Washington DC Physical therapy soccer ACL injury recovery injury prevention

How to Prevent ACL Injuries for Athletes

By Robert Rogacki, PT, DPT, CERT. MDT

If you play soccer — or have played on a team in the past — chances are you know someone who has torn their anterior cruciate ligament, or ACL. It’s just a matter of probability, really; female soccer players are 4-8 times more likely to suffer an ACL injury compared to the normal person, and the injury rate is higher than average for males as well. While surgical interventions have come a long way in helping athletes recover from these injuries, wouldn’t we be better off preventing them in the first place?

What is the anterior cruciate ligament?

The ACL is a ligament within the knee that is essential for stabilization during running, jumping, cutting, and twisting; basically, everything that soccer players are doing on the field. Most ACL tears are non-contact injuries, and occur while cutting or changing direction.

Why do ACL injuries occur and how can we prevent them?

Most ACL injuries occur as a result of valgus forces at the knee, or an inward movement of the knee when jumping, landing, or cutting. Avoiding these movements is not easy. It takes concentration and practice to learn correct movement patterns that avoid putting excessive stress on the knee and the ACL.

Here are a few easy exercises that will help soccer players (and other athletes!) decrease their risk of ACL injuries.

Side-lying Hip Abduction

Lie on your side with your bottom knee bent for support. The top knee should remain straight, and in a straight line with your torso. It may be helpful to lie with your back against a wall at first to get a sense of the proper hip position. Once in position, keep your top knee straight and toe pointed forward, and lift your leg straight up into the air (think about lifting with your heel). Stop when you start to feel your pelvis rotate. It may be helpful to keep your top hand on your hip during the exercise.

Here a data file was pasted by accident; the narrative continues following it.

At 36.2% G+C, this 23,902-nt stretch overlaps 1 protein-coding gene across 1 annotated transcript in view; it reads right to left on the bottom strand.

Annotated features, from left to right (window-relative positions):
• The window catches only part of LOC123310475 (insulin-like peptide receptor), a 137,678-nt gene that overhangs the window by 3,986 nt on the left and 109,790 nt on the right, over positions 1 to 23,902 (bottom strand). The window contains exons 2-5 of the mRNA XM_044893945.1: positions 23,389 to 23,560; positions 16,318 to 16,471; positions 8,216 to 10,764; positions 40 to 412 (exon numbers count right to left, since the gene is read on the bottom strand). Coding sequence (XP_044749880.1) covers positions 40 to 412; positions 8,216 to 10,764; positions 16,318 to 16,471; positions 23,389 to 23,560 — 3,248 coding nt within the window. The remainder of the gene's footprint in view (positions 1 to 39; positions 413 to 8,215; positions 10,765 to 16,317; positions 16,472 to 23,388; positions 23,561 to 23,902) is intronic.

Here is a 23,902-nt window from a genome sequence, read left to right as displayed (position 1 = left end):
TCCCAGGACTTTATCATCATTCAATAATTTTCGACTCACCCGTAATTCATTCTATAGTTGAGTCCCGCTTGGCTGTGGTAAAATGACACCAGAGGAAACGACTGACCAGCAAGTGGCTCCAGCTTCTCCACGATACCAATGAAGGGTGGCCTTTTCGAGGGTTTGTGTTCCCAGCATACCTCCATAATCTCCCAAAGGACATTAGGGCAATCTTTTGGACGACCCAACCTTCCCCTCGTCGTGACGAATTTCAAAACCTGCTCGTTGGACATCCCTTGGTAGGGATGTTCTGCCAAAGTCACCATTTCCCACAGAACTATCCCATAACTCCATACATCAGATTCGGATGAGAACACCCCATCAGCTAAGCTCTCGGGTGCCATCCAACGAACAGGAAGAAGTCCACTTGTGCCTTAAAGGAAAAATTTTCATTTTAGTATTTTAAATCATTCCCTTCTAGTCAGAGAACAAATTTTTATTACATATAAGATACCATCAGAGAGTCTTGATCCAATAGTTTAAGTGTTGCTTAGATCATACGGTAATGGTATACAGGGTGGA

Why it’s important: Knee and leg strength are important for injury prevention, but so is hip strength. Strengthening the hip abductors (or the outside of the hip) can keep the hip in a more neutral position, which will in turn help knee the knee more neutral as well.

Standing Squats (With Proper Form!)

Squatting is a normal functional movement, but people have a lot of trouble with correct form when squatting for exercise. There are two key points to note here: (1) keep your knees from bending inward when squatting. The kneecap should stay even with or slightly outside of the toes.

Also (2), it is important to keep the knees from moving too far forward relative to the foot and toes when squatting. Many people have trouble activating their gluteal muscles when squatting, leading to a forward position that puts excessive force on the front of the knee, including the patellar tendon.

Why it’s important: Proper squat form is a precursor to proper knee bending form when running, jumping, and other high-impact movements. By learning how to activate your glutes and “sit back” into a squat, you will avoid putting excessive stress on the knee joint.

Standing Reach and Row

Stand on one leg with your knee slightly bent and either a weight or a band in front of you. While maintaining a slight knee bend and level trunk, lean forward to grab the weight or band. Allow the opposite leg to come up, ensuring you are hinging at the hip. Prior to rising back up, focus on elevating your glutes (on your stance leg) to help you return to a vertical position.

Why it’s important: Maintaining proper form when running, jumping, and cutting isn’t just about strength; balance and stability are important too! This exercise is a nice catch-all for many of the things PTs focus on when rehabbing patients with ACL injuries, and is beneficial for those looking to avoid injury as well. It helps improve standing balance, forces the athlete to focus on maintaining proper knee position, and strengthens the hip and glute muscles all at once!

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